Times: F.B.I. Agent's 'Contemporaneous' Notes are Evidence
From the Latin word tempus, meaning "time."
Contemporaneous (“existing, occurring, or originating during the same time”) was among our top lookups on May 16th 2017, after the word appeared in a New York Times article about Donald Trump, James Comey, and the taking of notes.
An F.B.I. agent’s contemporaneous notes are widely held up in court as credible evidence of conversations.
—Michael S. Schmidt, The New York Times, 16 May 2017
The word, which comes to our language from Latin, shares a root (tempus, meaning “time”) with a number of other English words, such as contretemps (“an inopportune embarrassing occurrence”). Our earliest record of contemporaneous in print comes from 1645.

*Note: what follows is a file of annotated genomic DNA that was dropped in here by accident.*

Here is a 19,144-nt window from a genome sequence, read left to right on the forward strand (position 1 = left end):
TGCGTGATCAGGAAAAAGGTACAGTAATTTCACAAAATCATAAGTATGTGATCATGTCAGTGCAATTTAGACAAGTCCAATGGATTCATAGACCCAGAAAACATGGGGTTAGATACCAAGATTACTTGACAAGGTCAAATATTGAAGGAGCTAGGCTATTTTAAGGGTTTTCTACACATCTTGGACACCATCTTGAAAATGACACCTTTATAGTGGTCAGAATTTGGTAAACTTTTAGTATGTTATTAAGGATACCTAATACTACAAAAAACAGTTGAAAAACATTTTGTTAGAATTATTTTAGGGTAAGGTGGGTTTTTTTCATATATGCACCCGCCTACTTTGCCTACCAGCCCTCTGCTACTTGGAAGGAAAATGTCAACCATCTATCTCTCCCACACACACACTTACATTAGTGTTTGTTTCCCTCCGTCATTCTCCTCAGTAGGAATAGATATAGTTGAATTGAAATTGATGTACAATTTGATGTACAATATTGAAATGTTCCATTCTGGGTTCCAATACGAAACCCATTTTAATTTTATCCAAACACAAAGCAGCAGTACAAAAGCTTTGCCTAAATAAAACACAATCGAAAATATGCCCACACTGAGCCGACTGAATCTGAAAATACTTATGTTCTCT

The mention of those two Kings, discovers Amos to have been contemporaneous with Hosea, and Joel; yea, with Isaiah too, (whose Father he was not, although some have so conjectured;) albeit he began somewhat after them, and finished his course many years before them, by means of that untimely death, but now expressed.
Cornelius Burges, The Necessity of Agreement with God, 1645
Trend Watch tracks and reports on the words that people are looking up. You can see all the Trend Watch articles here.